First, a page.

Stefan Evans wrote:That is rather a cryptic error message.
Erroneus sym type: java.util.Scanner.nextint
== Erroneous sym type --> Erroneous Symbol --> You used the name of something that the compiler did not understand
It then tells you the name it can't understand: java.util.Scanner.nextint
Looking at the line of code, it is probably this one:
It doesn't like the nextint method here. What could be wrong with it?
Refer to the javadoc for java.util.Scanner class and see if you have spelled the method name correctly.
Case is important!
I'm just wondering what you are using to get this error message ? How are you writing, compiling and running this code?
I would suggest using "javac ProgrammingAssignment1.java" to compile it. That will probably give you better error messages.
RuntimeException means that something in java was actually running.
Campbell Ritchie wrote:I never knew you get compilation problem error messages in NetBeans as well as in Eclipse. Next time, you should believe the IDE when it tells you about errors. You should look at the code and you will probably find red marks against the lines with errors. You may even get hints about correcting them if you hover your mouse over the red marks.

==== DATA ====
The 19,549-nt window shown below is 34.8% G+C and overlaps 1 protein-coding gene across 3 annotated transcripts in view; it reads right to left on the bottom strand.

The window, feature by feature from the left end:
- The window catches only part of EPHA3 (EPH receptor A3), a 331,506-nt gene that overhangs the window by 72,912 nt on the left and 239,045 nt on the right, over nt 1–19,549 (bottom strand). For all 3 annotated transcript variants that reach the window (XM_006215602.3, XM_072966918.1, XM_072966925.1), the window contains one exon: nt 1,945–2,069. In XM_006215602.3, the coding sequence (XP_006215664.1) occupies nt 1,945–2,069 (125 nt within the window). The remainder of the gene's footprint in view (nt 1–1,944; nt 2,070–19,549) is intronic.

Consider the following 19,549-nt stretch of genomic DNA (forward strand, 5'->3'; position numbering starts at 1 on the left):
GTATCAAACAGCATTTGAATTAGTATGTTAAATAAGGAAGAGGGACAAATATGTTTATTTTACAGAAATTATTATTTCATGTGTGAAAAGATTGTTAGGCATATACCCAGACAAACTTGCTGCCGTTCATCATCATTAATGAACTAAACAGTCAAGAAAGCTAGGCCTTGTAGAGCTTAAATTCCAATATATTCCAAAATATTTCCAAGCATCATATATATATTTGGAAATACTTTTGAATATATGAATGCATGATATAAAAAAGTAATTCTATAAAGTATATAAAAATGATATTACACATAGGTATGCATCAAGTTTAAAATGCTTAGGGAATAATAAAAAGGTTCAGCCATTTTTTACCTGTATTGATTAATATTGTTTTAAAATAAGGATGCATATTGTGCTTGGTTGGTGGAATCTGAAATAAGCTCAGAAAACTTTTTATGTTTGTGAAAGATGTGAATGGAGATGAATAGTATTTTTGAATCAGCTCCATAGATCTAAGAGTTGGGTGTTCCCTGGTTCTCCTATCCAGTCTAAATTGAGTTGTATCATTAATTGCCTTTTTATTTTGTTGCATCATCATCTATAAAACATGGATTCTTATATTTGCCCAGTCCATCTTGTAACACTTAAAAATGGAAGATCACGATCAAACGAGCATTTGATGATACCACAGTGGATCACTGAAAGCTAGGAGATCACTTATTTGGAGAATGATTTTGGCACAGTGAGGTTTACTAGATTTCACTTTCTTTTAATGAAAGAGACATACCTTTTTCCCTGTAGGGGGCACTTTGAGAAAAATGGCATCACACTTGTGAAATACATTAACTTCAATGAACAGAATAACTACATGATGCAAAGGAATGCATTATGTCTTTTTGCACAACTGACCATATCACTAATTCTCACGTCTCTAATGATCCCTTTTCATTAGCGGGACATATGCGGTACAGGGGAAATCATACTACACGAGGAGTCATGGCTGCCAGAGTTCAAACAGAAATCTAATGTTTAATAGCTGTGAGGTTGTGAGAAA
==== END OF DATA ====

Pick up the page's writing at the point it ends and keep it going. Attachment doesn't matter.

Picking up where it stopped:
You set up non‑integer numbers the same way you set up any other non‑integer. I presume you have come across floating‑point arithmetic? I presume you have read all the methods in the Scanner class?
By the way, run lines 8 and 9 together
int number = input.nextInt(); (etc)
Use variable names which mean something. A name like number is particuarly useless.
Stefan Evans wrote:Just some more feedback on code style/conventions.
I don't know if you get any marks for that in your assignments, but in my opinion you should :-)
Most of these might seem nit-picky but they are still important.
#1 Use of Capital Letters.
Classes start with a Capital letter. e.g. ProgrammingAssignment
Variables start with a lower case letter. e.g. investment, rate, years should all start with lower case letters.
After that each new 'word' should start with a capital. e.g. initialInvestmentAmount, interestRate, numberOfYearsToInvest
#2 indentation : looks good :-)
The 'magic' numbers 12 and 1200. What do they represent?
I presume 12 relates to the number of months in a year. Where does 1200 come from?
It would be nice to represent 'magic' numbers like these as constants.
i.e. public static final int MONTHS_IN_YEAR = 12
That last word may be permissible where you are writing but it isn't where I am reading; please avoid it in future.
Ansya Bluerose wrote: . . . my professor is a tricky little bugger . . .